Author ORCID Identifier

https://orcid.org/ 0000-0002-3566-9981

Date of Award

8-9-2022

Degree Type

Dissertation

Degree Name

Doctor of Philosophy (PhD)

Department

History

First Advisor

Julia Gaffield

Second Advisor

Harcourt Fuller

Third Advisor

Jacob Selwood

Abstract

European imperialism in the Americas was predicated on violent regimes of indigenous genocide, transatlantic enslavement, and environmental exploitation. Conquest of pre-contact indigenous societies in the New World intended to secure possession of valuable reserves of natural resources, like the gold and silver mines of colonial Mexico and Peru. European empires commissioned maps of these territories to generate and shape knowledge. Maps are the product of specific social and political frameworks and are informed by the priorities and preoccupations of empires. What they represent or omit reveals much about the colonial regimes that were imposed on the landscapes of the Americas. Maps present an image of imperial dominion that was totalizing even in places beyond the bounds of the colony. Blank spaces featured on colonial maps were not merely unconquered or unincorporated space, but rather spaces where the colony – and thereby the empire – failed to project or maintain authority. This dissertation demonstrates that these landscapes were never blank, they were instead home to indigeneity and resistance.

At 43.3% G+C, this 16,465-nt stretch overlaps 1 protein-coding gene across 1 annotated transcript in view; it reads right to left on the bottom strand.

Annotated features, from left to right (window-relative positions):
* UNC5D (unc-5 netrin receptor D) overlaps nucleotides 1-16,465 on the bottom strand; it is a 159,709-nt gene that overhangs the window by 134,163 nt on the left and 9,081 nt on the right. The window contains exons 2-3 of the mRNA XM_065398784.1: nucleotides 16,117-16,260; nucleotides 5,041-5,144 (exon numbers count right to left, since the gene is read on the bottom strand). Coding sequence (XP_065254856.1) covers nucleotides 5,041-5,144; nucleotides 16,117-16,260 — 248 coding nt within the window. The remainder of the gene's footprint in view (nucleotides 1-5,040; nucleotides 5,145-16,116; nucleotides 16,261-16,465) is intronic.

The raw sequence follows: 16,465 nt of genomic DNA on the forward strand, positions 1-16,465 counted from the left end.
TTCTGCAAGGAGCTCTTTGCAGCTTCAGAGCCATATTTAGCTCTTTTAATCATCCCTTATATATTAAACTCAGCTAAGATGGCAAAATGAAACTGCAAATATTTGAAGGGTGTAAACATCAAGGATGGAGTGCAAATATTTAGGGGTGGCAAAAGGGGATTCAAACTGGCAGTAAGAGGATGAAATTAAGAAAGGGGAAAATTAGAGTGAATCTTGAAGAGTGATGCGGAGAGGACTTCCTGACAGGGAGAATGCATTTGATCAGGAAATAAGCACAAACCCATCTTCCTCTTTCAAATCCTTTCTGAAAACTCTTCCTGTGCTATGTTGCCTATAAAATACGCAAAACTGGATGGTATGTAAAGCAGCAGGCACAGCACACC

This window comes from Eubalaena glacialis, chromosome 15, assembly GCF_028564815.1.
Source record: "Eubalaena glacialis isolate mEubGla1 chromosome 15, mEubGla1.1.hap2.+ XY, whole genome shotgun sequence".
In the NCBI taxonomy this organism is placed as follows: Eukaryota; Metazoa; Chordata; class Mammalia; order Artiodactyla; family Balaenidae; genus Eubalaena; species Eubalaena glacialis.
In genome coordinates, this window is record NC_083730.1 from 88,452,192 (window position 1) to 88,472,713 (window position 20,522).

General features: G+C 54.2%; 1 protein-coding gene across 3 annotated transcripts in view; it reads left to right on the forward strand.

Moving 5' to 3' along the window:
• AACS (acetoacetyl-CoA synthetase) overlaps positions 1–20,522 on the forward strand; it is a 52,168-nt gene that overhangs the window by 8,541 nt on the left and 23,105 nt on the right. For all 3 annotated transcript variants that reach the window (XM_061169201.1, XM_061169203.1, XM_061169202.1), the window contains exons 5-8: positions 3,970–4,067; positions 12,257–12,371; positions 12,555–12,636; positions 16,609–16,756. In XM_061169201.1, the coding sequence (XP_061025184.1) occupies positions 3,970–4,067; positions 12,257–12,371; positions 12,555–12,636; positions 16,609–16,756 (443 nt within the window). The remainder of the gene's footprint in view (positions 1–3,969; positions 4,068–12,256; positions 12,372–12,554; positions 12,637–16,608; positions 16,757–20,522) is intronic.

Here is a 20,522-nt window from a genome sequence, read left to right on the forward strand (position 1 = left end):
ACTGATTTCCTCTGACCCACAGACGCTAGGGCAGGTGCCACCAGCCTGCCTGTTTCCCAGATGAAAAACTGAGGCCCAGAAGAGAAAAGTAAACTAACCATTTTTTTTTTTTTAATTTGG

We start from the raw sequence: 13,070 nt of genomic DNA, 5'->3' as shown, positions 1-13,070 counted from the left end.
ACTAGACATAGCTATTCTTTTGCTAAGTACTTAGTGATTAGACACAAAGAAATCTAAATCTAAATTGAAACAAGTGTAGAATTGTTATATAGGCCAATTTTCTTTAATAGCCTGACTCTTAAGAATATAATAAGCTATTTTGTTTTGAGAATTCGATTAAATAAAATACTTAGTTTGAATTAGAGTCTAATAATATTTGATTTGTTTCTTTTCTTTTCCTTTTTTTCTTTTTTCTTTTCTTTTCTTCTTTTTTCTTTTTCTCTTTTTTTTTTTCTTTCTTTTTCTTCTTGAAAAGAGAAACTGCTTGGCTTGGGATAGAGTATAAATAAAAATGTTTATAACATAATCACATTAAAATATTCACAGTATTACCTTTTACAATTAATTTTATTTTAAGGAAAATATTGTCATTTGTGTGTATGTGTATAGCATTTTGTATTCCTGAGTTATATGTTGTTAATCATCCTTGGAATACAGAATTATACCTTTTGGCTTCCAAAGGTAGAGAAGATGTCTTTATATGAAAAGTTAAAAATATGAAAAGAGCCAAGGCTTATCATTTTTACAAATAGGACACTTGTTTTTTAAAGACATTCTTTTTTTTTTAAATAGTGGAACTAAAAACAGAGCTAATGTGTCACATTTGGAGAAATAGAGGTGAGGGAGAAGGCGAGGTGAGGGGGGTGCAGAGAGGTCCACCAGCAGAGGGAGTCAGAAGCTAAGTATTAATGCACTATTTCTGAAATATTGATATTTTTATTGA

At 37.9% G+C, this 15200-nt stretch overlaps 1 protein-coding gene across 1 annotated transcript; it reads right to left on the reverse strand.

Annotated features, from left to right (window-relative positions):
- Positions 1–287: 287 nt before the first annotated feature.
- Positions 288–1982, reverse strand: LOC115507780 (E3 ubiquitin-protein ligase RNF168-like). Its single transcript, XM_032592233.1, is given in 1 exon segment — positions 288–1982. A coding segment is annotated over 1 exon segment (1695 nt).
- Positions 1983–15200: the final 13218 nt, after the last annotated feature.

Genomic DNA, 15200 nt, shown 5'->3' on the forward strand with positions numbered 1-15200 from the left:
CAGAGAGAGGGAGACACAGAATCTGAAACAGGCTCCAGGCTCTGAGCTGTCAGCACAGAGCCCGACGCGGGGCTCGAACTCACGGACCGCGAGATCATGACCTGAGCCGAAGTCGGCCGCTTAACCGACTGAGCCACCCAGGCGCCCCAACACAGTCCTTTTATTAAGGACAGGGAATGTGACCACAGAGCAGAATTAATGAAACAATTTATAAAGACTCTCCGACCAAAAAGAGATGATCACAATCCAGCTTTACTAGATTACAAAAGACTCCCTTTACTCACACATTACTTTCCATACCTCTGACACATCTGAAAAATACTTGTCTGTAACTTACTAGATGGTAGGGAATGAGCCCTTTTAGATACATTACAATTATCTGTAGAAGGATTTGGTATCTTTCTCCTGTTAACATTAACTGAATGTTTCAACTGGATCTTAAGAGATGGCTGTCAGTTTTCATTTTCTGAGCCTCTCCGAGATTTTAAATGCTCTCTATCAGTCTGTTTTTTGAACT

In the mountainous interior and on the northside of Jamaica, the indigenous persisted and resisted imperialism long after European conquest. Intricate networks of communication, subsistence, and collaboration connected these spaces and formed geographies of resistance that were the foundations of Jamaican Marronage. Maroon ecological practices and social traditions embedded in these geographies evolved over time in response to both an influx of African runaways and colonial aggression. In the early eighteenth century, colonial settlement invaded the blank spaces featured on maps of Jamaica. By this time, the Maroons had occupied and cultivated these lands for well over half a century in defiance of the colonial government and its forces. Their existence and persistence reveal how colonial maps inadvertently outlined geographies of resistance where indigeneity and Marronage found refuge, where Maroon identities coalesced, and where Maroons waged their war against the onslaught of European imperialism.

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